Mr. Dorn could challenge I-1240 in his personal capacity, which would mean he, if anyone would be conflicted out, not our new AG. He might have to resign to do that.

I-1240 does not usurp his authority, it redefines it. if you read the initiative, you will see that OSPI still has a major seat at the table in administering charter law. Section 222 on funding clearly spells out that OSPI retains allocation power over funding decisions as to any new charter schools. Also, OSPI retains reconciliation power over funding decisions in regards a charter school's operations.

- Realistic Attorney

Unknown said...

Realistic Attorney, where to start?

First, the counting isn't done so we'll have to see how the voters have spoken (shades of Sharon Peaslee's win, anyone?).

Also, I didn't say ANYONE was preparing any challenge. I said a UW law professor, Hugh Spitzer, had reviewed 1240. That's all.

Also I have to wonder about your statements about Dorn because it seems odd that he would state this publicly without having checked first if he has status to sue.

All OSPI does under 1240 is financial, not oversight of any schools. Major seat? C'mon.

mirmac1 said...

Realistic Attorney, then how is it state lawmakers have challenged in court the supermajority provision for any tax increase? Did the voters "speak" on that doody pile?

Maureen said...

Jack, I don't know whether or not to thank you for that Nantucket Project link. It basically destroyed any faith I had left in the democratic process. If I-1240 fails, I may get a small amount back.

mirmac1 said...

Furthermore, if by bizarre chance a, I dunno, twit gets an initiative passed that was blatently wrong (unconstitutional, harmful, discriminatory etc etc), public servants (like the AG) are duty-bound to enforce the constitution of our state. Otherwise they should resign and get a job at the Gates Foundation.

Anonymous said...

Melissa,

If you think OSPI has no major seat at the table, that is ok to argue. I think it is meaningful that "all they have is financial" power. Remember the McCleary decision? The money is the problem, and OSPI will still be in the mix as to how the money is allocated, funding decisions, and reconciliation of charters school books and records for public money received - IF the initiative holds up with its lead. I did not imply the vote counting was over and I know there's more counting to do. Randy Dorn, hopefully, has checked with counsel about his standing to sue. And I'm guessing he is finding there is much more legal power on the other side of the table than he will find on this. I want to see the precedent in other states where courts have found charter laws to be unconstitutional. Please show it to me, Melissa. I am open minded but not swayed by your narrow rhetoric and handwringing about the Yes crowd.

I apologize if I was wrong to assume too much about Professor Spitzer and a possible challenge to the law. Does he have an opinion yet that he has shared with you? As I have suggested several times, one way to attack it is to focus on the vagueness and overbreadth in some of the procedural issues that may be troublesome. Randy Dorn's interview to a radio station about his personal animus against the result is *not* a winning argument, when OSPI continues to be a player in the charter law.

- Realistic Attorney

Jan said...

Realistic Attorney: I don't believe you are correct on the conflict of interest, at least when voters pass things by initiative. If the voters passed an initiative that removed the right to vote from anyone living in a farm community of under 1000 people, it would clearly be unconstitutional -- even if King County loved it and pushed it through. I do not believe the State AG, or the governor, would have any issue in challenging that.

I realize the devil is in the details, but I have thought since the first time I read I1240 that it had constitutional problems. Dorn is correct, I think, in believing he has the authority and the obligation to defend the constitution, even if it means passing an initiative funded by a handful of rich oligarchs, and passed under false pretenses of costing nothing (it will) and improving educational outcomes (it won't).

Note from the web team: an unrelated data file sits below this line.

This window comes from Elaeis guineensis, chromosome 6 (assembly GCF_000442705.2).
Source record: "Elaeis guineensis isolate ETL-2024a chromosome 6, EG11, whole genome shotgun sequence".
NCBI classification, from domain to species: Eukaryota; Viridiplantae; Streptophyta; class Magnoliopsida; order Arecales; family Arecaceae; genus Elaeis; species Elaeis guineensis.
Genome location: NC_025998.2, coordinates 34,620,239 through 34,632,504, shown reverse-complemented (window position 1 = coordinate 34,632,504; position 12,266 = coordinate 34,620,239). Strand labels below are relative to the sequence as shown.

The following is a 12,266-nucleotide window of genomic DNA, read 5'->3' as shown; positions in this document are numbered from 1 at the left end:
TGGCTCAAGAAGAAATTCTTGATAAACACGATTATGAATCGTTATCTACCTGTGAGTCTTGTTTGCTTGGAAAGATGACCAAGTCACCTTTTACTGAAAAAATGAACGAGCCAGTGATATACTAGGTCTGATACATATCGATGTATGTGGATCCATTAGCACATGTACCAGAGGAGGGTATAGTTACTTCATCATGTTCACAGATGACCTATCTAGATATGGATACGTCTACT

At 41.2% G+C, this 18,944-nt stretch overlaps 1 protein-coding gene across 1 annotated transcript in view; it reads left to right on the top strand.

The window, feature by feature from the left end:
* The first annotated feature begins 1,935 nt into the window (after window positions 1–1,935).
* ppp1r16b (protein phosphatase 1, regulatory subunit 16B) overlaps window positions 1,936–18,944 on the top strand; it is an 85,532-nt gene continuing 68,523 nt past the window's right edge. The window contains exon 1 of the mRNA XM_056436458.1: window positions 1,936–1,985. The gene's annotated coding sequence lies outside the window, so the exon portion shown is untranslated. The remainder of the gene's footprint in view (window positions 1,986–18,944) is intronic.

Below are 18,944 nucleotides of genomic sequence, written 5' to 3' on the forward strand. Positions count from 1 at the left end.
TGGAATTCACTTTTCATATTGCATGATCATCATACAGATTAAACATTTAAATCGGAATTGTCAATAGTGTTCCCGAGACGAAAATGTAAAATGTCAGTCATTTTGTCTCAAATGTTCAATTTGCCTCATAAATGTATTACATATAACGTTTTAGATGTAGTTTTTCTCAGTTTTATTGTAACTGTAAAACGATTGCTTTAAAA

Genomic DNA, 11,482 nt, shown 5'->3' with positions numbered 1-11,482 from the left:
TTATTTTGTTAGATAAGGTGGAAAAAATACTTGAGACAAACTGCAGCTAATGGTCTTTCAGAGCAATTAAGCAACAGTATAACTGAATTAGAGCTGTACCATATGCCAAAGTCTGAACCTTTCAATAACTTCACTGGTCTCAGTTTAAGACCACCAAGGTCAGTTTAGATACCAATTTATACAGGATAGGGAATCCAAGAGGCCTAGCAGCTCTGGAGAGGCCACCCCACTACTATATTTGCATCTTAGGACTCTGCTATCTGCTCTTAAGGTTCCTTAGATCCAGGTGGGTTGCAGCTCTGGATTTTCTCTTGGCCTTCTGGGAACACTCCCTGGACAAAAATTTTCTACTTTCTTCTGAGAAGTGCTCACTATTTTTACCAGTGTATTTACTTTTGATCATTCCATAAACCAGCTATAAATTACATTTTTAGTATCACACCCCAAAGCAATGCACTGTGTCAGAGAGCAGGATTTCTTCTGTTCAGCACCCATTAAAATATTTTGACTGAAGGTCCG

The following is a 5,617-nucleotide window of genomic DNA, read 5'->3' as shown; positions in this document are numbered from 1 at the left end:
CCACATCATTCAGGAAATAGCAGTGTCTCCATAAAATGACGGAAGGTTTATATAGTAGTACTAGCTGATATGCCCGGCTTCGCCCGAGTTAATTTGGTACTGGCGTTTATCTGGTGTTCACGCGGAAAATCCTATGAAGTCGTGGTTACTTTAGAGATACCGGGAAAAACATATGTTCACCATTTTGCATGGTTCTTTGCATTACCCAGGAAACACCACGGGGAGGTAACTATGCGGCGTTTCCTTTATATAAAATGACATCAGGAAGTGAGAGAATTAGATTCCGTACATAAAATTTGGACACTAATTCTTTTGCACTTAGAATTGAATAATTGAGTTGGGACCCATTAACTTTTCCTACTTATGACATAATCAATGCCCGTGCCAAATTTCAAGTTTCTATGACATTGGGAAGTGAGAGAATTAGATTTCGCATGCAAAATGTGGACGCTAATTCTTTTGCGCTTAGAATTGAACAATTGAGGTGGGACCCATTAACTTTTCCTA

Jan said...

And Jack -- thank you for the link. This puts into words much of what I have been thinking (with far better examples, from both sides of the aisle, than I could come up with). My next question is (and this is something I mused over all through the Occupy Wall Street stuff, etc.) -- how do we do this? How to we build a coalition (because the two "parties" are way to embroiled in this, I think) to elect House and Congress members who will enact the type of legislation he proposes?
And second, if the financing system he proposes were adopted, don't we still need a constitutional amendment to change the result of Citizens United?

Unknown said...

"The Georgia Supreme Court struck down as unconstitutional Monday a 2008 law that allowed a state commission to charter schools and direct funding to them that would have otherwise gone to local districts."

There's one.

I find it amusing that you think there has to be a precedent for something to be declared unconstitutional.

I'm thinking your area of law is not constitutional.

I can tell what happened here. I-1240 passed through many hands, most of them from outside our state. And, they knew EXACTLY what they wanted in the law (not the creation of the "best" law).

So they decided to double-down and threw in everything but the kitchen sink and are hoping it sticks.

It won't.

Anonymous said...

When the drafters and proponents of I-1240 say "best law" they don't mean what they want you to think that they mean.

They mean "best" because it aligns with their narrow corporate education reform interests. They do not mean best because of the quality and integrity of the drafted initiative. Nor do they mean "best" related to the common good, particularly when it comes to "the children". Those advocating for I-1240 claiming that not to be the case are either naive, incompetent or liars. The best light to shine on those in the naive or incompetent category is that they haven't read the initiative, or if, having done so, lack the clarity of thought and reason or understanding to see the initiative for what it is.

And since it's such a mess, the lawyers can all meet and...

Sue in Zen Field

mirmac1 said...

Oh Melissa, there goes that "narrow rhetoric" again...

Jan said...

Sue in Zen Field -- you are exactly right. "Best" means easiest for the charter school industry to operate with the fewest obstacles, the most public money, and the least amount of oversight.